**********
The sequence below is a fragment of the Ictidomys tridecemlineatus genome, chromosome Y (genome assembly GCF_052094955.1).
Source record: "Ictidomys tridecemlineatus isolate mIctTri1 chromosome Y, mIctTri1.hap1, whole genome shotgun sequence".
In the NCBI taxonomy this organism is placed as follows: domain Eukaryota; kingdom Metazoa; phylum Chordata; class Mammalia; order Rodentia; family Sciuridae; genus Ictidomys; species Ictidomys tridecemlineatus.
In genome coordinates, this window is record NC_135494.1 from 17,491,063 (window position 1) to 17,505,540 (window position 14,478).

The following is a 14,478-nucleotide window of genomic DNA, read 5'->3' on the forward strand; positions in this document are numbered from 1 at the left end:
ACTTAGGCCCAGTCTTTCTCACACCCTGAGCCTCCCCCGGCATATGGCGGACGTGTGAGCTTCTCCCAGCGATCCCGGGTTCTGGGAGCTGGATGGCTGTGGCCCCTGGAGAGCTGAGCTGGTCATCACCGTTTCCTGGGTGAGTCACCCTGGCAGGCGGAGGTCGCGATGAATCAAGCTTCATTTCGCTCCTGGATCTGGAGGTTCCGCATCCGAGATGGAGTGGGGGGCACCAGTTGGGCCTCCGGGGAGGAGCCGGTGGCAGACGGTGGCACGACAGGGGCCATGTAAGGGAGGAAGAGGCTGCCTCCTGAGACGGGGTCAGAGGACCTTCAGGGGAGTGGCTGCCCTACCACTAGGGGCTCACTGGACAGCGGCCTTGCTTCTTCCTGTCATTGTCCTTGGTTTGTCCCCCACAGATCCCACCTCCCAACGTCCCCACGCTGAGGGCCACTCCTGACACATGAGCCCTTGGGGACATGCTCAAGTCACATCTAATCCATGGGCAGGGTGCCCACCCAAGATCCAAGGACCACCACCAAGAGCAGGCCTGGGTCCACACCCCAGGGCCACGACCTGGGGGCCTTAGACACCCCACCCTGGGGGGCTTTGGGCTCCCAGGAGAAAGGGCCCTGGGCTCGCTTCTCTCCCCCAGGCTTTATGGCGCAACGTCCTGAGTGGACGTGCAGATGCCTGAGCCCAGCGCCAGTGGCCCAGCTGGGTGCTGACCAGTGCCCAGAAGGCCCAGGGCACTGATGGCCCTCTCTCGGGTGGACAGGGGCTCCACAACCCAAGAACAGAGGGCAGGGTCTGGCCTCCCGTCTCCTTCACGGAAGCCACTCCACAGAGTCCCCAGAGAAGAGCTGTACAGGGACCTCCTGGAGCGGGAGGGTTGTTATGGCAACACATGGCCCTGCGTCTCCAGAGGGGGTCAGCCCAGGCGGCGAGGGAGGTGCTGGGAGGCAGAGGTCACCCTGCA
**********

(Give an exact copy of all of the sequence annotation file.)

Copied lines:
The sequence below is a fragment of the Ictidomys tridecemlineatus genome, chromosome Y (genome assembly GCF_052094955.1).
Source record: "Ictidomys tridecemlineatus isolate mIctTri1 chromosome Y, mIctTri1.hap1, whole genome shotgun sequence".
In the NCBI taxonomy this organism is placed as follows: domain Eukaryota; kingdom Metazoa; phylum Chordata; class Mammalia; order Rodentia; family Sciuridae; genus Ictidomys; species Ictidomys tridecemlineatus.
In genome coordinates, this window is record NC_135494.1 from 17,491,063 (window position 1) to 17,505,540 (window position 14,478).

The following is a 14,478-nucleotide window of genomic DNA, read 5'->3' on the forward strand; positions in this document are numbered from 1 at the left end:
ACTTAGGCCCAGTCTTTCTCACACCCTGAGCCTCCCCCGGCATATGGCGGACGTGTGAGCTTCTCCCAGCGATCCCGGGTTCTGGGAGCTGGATGGCTGTGGCCCCTGGAGAGCTGAGCTGGTCATCACCGTTTCCTGGGTGAGTCACCCTGGCAGGCGGAGGTCGCGATGAATCAAGCTTCATTTCGCTCCTGGATCTGGAGGTTCCGCATCCGAGATGGAGTGGGGGGCACCAGTTGGGCCTCCGGGGAGGAGCCGGTGGCAGACGGTGGCACGACAGGGGCCATGTAAGGGAGGAAGAGGCTGCCTCCTGAGACGGGGTCAGAGGACCTTCAGGGGAGTGGCTGCCCTACCACTAGGGGCTCACTGGACAGCGGCCTTGCTTCTTCCTGTCATTGTCCTTGGTTTGTCCCCCACAGATCCCACCTCCCAACGTCCCCACGCTGAGGGCCACTCCTGACACATGAGCCCTTGGGGACATGCTCAAGTCACATCTAATCCATGGGCAGGGTGCCCACCCAAGATCCAAGGACCACCACCAAGAGCAGGCCTGGGTCCACACCCCAGGGCCACGACCTGGGGGCCTTAGACACCCCACCCTGGGGGGCTTTGGGCTCCCAGGAGAAAGGGCCCTGGGCTCGCTTCTCTCCCCCAGGCTTTATGGCGCAACGTCCTGAGTGGACGTGCAGATGCCTGAGCCCAGCGCCAGTGGCCCAGCTGGGTGCTGACCAGTGCCCAGAAGGCCCAGGGCACTGATGGCCCTCTCTCGGGTGGACAGGGGCTCCACAACCCAAGAACAGAGGGCAGGGTCTGGCCTCCCGTCTCCTTCACGGAAGCCACTCCACAGAGTCCCCAGAGAAGAGCTGTACAGGGACCTCCTGGAGCGGGAGGGTTGTTATGGCAACACATGGCCCTGCGTCTCCAGAGGGGGTCAGCCCAGGCGGCGAGGGAGGTGCTGGGAGGCAGAGGTCACCCTGCA